Re: Last Call: RFC 6346 successful: moving to Proposed Standard

Phillip Hallam-Baker <phill@hallambaker.com> Wed, 10 December 2014 23:18 UTC

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Subject: Re: Last Call: RFC 6346 successful: moving to Proposed Standard
From: Phillip Hallam-Baker <phill@hallambaker.com>
To: Ted Lemon <Ted.Lemon@nominum.com>
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On Wed, Dec 10, 2014 at 3:48 PM, Ted Lemon <Ted.Lemon@nominum.com> wrote:

> On Dec 10, 2014, at 3:07 PM, Lee Howard <Lee@asgard.org> wrote:
> > My opinion on this Last Call: it's about IPv4, and I don't care about
> IPv4
> > anymore. We shouldn't be bothering with it in the IETF.
>
> This is why I was so surprised by the controversy.   Sigh
>

Unfortunately it seems that a bunch of folk early on decided that the best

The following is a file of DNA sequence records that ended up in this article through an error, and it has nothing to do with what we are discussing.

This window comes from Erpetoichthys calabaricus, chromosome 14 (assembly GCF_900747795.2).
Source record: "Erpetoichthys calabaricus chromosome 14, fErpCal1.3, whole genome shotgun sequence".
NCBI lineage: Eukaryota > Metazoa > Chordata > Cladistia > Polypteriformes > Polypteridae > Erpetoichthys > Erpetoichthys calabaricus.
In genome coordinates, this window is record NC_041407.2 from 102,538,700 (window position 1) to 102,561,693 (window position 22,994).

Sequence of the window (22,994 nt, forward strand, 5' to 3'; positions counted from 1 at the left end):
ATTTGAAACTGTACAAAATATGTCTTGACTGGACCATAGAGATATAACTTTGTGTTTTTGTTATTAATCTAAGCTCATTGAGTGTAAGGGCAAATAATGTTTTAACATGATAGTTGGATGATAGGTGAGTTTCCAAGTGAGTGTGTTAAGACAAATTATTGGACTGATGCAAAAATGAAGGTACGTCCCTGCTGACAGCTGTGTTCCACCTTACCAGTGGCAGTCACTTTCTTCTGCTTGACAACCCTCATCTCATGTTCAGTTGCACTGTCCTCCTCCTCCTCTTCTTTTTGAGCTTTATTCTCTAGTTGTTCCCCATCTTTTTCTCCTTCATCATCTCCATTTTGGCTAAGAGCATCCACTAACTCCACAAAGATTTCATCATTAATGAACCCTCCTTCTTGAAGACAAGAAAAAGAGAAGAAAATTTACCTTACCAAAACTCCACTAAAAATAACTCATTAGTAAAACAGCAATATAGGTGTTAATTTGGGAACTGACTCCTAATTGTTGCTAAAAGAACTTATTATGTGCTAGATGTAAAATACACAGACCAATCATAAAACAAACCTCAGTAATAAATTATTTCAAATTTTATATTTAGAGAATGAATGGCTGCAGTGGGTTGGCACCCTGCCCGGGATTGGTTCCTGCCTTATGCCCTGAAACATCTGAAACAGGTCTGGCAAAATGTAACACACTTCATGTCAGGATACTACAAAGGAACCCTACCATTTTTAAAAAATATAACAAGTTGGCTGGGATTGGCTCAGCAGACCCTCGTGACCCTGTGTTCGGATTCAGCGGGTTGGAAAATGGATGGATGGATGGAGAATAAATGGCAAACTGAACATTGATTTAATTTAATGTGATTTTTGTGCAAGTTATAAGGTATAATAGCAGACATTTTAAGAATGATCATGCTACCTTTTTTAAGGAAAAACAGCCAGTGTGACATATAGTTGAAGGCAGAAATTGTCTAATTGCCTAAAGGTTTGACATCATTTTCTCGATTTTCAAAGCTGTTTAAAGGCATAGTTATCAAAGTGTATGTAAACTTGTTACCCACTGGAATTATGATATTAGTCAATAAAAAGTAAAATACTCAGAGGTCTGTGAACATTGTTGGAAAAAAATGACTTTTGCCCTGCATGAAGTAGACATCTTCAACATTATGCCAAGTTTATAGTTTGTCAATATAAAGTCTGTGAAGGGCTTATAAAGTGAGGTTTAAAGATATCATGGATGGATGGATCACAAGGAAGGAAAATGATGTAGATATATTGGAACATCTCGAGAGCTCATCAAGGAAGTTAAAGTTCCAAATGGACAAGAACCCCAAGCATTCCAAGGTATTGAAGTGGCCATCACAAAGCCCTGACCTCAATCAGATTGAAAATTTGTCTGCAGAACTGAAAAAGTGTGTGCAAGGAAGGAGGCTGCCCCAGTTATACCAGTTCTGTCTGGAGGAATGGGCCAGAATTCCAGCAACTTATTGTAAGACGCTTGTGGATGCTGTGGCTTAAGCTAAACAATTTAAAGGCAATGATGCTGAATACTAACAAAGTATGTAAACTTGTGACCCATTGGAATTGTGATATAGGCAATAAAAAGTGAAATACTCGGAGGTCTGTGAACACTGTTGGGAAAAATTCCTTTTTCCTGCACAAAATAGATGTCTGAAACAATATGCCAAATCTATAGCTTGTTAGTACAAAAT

way to motivate the transition from IPv4 to IPv6 was to make IPv6 'better'
and to sabotage any attempts to mitigate the consequences of IPv4 shortage.

So we had the campaign against NAT, even though it was obviously benefiting
people economically. With 80 nodes on my internal net, I would be paying
several thousand dollars a year to have static IPs for each (not to mention
depriving others of Internet access). In fact my ISP now requires me to run
NAT.


In hindsight 32 bits was exactly the wrong size. If IPv4 had been 16 bits
we would have run out of address space long, long ago when the cost of
transition was not so prohibitive - there would only be 65K nodes to
change(!).

The way to achieve transition is to do the exact opposite of the old
strategy. Instead of making IPv6 different, we have to make it exactly the
same so that the transition cost is minimal.